Posts Tagged ‘chelsea’

james whistler, artist

James Abbott McNeill Whistler
Averse to sentimentality and moral allusion in painting, he was a leading proponent of the belief ‘art for art’s sake’

An American in London: Whistler and the Thames is a new exhibition of Whistler’s etching and paintings at the Dulwich Picture Gallery in south London. ‘An American in London’ is overdoing it a bit since James McNeill Whistler left Massachusetts and America to study in Paris in 1855 at the age of 21, and came to London four years later, where he remained on and off for the rest of his life. That said, the exhibition admirably displays his genius for capturing the atmosphere and bustle of life in late 19th century London.

Whistler arrived in London as a Bohemian artist full of the lessons of Courbet’s realism, and Baudelaire’s instructions that the artist of the day should depict the life of the time. His aim was to do with London docks and life on the Thames what the impressionists¬†in Paris were to do with the life and leisure of the middle classes of Paris and the Seine. This is seen to full effect in the exhibition with several rooms of his etchings and sketches of ships and wharfs on the river, and glimpses of squalid London life. But he also captured the moods of the river at different times of the day. And this was the case with his paintings of life on the water: the river, the bridges, the people, which are shown in the final rooms.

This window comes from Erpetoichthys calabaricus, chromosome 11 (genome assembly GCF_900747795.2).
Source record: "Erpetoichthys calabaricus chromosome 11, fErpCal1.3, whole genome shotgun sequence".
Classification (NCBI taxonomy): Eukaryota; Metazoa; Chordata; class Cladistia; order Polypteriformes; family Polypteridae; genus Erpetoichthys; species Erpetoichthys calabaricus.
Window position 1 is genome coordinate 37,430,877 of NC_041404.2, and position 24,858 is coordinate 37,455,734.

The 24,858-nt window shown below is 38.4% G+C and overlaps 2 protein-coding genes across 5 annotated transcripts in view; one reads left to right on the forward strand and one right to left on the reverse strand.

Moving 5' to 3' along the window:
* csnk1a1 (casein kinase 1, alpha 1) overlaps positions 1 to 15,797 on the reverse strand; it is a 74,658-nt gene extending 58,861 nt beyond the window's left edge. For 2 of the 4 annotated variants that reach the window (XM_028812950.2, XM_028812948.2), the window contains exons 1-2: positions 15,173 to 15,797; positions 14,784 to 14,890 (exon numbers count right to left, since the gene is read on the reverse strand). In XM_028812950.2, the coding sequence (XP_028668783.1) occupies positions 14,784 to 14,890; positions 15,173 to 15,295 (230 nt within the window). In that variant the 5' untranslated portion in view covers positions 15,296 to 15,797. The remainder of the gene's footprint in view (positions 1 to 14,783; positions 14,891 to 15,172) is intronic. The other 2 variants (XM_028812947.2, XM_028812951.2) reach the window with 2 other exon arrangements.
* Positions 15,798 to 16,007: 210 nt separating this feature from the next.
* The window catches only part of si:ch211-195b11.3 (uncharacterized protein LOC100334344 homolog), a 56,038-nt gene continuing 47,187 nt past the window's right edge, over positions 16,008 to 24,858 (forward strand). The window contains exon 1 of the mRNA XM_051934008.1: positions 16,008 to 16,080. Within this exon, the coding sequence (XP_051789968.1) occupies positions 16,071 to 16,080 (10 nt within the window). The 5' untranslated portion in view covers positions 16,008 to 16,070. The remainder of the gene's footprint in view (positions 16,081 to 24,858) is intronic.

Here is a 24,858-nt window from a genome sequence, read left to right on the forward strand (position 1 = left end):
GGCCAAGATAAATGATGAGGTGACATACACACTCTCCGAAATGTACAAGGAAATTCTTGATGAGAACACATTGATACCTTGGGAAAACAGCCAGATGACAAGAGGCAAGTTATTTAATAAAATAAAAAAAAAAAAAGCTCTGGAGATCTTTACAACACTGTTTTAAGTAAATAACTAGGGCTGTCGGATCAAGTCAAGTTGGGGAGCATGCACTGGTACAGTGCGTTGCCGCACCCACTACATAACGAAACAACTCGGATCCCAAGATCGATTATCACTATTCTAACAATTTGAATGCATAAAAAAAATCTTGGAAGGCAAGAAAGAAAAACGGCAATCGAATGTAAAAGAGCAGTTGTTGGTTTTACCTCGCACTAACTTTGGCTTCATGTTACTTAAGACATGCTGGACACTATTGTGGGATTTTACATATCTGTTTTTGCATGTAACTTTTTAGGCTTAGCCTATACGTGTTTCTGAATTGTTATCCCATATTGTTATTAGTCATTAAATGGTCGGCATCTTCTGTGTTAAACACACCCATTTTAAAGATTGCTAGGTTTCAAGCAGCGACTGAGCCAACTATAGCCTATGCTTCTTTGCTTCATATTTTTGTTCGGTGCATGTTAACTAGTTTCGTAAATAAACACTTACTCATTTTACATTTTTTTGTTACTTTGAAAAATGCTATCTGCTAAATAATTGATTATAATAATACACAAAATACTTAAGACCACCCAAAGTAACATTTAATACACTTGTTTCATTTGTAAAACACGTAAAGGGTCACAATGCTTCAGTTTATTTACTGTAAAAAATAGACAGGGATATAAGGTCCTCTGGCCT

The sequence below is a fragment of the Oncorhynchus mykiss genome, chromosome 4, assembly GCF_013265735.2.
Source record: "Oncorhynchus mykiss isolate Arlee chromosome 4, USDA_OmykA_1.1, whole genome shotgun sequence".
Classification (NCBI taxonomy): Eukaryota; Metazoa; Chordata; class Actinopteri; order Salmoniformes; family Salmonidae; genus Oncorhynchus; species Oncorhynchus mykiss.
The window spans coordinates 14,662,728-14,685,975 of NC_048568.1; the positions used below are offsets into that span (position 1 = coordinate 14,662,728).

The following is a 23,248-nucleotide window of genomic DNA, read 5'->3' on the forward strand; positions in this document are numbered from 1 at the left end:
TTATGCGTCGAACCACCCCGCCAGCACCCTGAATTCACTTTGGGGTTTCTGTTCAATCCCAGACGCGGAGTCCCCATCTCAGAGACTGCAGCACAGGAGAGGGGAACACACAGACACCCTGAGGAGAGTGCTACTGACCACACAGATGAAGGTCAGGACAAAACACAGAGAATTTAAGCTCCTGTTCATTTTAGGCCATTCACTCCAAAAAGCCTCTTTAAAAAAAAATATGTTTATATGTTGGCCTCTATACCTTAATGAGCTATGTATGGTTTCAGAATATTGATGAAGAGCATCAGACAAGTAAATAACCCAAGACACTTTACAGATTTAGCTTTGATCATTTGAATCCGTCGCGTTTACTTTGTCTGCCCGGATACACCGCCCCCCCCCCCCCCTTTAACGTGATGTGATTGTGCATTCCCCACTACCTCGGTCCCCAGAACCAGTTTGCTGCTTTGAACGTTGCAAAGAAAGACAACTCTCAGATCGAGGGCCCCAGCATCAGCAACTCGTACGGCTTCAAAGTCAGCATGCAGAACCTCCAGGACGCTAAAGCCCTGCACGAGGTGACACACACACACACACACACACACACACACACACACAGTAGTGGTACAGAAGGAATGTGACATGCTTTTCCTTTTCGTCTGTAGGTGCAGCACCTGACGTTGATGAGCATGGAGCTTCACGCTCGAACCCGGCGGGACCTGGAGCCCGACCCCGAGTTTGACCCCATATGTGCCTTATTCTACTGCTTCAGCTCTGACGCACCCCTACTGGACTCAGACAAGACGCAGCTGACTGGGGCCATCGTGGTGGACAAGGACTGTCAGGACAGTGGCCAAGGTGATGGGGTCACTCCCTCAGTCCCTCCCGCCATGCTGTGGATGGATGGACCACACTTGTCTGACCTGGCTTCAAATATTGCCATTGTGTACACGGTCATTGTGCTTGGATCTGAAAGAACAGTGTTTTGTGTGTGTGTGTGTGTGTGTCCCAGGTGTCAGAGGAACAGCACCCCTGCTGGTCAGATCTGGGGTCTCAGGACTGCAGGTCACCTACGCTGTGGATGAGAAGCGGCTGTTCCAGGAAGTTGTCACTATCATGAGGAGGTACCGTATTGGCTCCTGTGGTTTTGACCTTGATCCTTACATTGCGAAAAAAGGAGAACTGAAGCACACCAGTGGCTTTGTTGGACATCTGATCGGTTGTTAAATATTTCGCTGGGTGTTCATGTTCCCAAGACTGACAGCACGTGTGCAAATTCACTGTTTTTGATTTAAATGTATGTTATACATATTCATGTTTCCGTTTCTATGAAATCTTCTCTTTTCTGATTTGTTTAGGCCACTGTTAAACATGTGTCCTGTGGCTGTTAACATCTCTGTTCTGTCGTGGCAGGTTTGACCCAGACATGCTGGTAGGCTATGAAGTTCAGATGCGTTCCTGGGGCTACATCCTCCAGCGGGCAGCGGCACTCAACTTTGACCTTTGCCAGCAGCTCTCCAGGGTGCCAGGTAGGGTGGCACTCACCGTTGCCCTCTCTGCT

james whistler, artist, westminster bridge, river thames, london

James Whistler, The Last of Old Westminster, 1862
The new bridge is built over the old in a forest of piles and timbers

For 16 years Whistler lived in Lindsey Row in Chelsea from where he sketched and etched the Thames so often that it became a part of him. In seeking to capture atmosphere, he titled many of his paintings ‘arrangements’, ‘harmonies’, and ‘nocturnes’. Whilst his art was characterized by a subtle delicacy, his public persona was combative. He was a man who liked to live his life in the public eye and was very concerned about his personal appearance and the critical reception of his paintings. And that was where his troubles began. (more…)


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